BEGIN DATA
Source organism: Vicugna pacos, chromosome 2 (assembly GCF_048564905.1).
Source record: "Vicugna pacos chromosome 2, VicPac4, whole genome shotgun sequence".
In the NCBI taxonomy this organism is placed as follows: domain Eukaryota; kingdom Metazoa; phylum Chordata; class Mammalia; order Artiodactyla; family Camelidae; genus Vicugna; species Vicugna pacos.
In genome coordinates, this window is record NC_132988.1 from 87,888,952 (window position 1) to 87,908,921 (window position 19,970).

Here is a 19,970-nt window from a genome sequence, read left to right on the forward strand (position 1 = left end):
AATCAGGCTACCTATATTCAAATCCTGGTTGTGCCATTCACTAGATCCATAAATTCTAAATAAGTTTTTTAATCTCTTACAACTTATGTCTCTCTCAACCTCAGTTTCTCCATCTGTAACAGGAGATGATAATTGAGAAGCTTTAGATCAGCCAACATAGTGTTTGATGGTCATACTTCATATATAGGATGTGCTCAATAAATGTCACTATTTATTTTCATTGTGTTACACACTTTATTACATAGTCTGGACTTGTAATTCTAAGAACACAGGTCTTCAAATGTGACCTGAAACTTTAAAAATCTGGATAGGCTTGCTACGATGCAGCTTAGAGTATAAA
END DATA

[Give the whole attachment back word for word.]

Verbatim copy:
Source organism: Vicugna pacos, chromosome 2 (assembly GCF_048564905.1).
Source record: "Vicugna pacos chromosome 2, VicPac4, whole genome shotgun sequence".
In the NCBI taxonomy this organism is placed as follows: domain Eukaryota; kingdom Metazoa; phylum Chordata; class Mammalia; order Artiodactyla; family Camelidae; genus Vicugna; species Vicugna pacos.
In genome coordinates, this window is record NC_132988.1 from 87,888,952 (window position 1) to 87,908,921 (window position 19,970).

Here is a 19,970-nt window from a genome sequence, read left to right on the forward strand (position 1 = left end):
AATCAGGCTACCTATATTCAAATCCTGGTTGTGCCATTCACTAGATCCATAAATTCTAAATAAGTTTTTTAATCTCTTACAACTTATGTCTCTCTCAACCTCAGTTTCTCCATCTGTAACAGGAGATGATAATTGAGAAGCTTTAGATCAGCCAACATAGTGTTTGATGGTCATACTTCATATATAGGATGTGCTCAATAAATGTCACTATTTATTTTCATTGTGTTACACACTTTATTACATAGTCTGGACTTGTAATTCTAAGAACACAGGTCTTCAAATGTGACCTGAAACTTTAAAAATCTGGATAGGCTTGCTACGATGCAGCTTAGAGTATAAA